My obsession with newsstands began with an oil painting that my Mom and I bought together. It is a wonderful piece that shows a scene, probably from the 1940s, where a man is buying a paper at a newspaper stand. I like that it inspires a nostalgic sense of time – the time of my mother and father – and that the newsstand represents an information portal, connecting that spot to the rest of the world. Although there are still newsstands today, their purpose is not as important as it used to be, given the information portals that everyone now carries around in their pockets.
Today’s watercolor experiment:
My parents would often take my younger brother and me into Manhattan to go to the Museum of Natural History and the Hayden Planetarium. One of my fondest memories, oddly enough, is of the sidewalk around these wonderful buildings. It was built to accommodate crowds of people; it was wide enough for the craft-fair booths on Columbus Avenue, set up in the spring and autumn. But what impressed me as a kid was the sidewalk tiles. They were hexagonal tiles made from asphalt. They still remind me of oyster crackers.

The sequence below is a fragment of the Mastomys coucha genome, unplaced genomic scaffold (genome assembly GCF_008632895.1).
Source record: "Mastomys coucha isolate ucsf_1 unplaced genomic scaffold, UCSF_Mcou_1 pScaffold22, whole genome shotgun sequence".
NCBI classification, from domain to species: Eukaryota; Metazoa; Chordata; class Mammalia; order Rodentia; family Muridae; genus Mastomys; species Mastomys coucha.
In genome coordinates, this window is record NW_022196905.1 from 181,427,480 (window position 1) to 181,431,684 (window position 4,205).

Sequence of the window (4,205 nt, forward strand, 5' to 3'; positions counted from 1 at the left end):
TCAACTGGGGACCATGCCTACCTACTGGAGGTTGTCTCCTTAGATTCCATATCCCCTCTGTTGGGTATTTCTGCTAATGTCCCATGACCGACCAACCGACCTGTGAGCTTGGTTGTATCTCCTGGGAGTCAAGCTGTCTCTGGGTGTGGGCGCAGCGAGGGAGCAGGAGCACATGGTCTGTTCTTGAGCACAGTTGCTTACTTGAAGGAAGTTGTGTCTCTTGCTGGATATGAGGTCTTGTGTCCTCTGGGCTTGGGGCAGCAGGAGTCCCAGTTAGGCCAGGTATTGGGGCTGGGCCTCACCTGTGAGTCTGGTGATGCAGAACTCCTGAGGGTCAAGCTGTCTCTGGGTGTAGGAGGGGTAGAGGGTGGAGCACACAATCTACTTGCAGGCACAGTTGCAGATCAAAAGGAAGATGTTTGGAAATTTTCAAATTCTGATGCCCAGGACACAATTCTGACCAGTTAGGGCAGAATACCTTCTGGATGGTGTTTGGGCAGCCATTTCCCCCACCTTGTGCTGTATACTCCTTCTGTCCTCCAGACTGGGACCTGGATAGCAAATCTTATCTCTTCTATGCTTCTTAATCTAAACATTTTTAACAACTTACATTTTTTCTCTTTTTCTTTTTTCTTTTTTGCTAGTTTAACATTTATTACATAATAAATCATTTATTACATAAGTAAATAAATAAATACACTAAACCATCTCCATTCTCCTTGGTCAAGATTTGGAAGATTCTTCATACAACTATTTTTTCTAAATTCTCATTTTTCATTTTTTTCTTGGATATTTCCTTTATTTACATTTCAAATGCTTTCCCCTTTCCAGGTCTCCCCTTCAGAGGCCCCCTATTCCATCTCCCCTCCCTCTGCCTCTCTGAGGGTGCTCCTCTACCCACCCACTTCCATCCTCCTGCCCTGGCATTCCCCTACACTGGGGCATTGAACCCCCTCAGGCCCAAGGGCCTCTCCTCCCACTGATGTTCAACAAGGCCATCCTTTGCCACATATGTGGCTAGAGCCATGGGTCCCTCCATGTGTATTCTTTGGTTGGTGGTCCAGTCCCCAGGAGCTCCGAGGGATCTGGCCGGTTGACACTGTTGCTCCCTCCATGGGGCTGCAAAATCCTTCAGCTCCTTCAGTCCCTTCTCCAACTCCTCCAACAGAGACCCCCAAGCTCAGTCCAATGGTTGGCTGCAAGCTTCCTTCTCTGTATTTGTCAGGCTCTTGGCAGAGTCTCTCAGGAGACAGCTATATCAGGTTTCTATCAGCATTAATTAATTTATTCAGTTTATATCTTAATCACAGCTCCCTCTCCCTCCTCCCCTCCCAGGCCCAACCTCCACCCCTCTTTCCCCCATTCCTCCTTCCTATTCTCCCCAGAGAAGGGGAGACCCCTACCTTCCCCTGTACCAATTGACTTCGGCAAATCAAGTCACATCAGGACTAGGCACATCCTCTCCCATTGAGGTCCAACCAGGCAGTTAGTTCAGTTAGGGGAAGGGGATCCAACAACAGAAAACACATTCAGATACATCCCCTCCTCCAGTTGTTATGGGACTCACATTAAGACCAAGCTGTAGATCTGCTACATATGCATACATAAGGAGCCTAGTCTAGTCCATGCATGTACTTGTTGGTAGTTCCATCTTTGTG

I was delighted when I discovered these tiles in the foreground of my photo of an old-style newsstand that I took in the early 1990s.
It might be hard to see, but they are there, a physical link to the past of my own childhood.
As with many of the photographs that I have been scanning into my computer, I did not get the chance to color-correct the picture above. I like the yellowed look.
I like my small-format (4×6), smooth paper. After a quick pencil drawing, to sketch out the correct proportions, I inked-in my lines. The last stage of the process was to apply the color and the final part of that was a yellow wash to mimic the aged look of the photograph.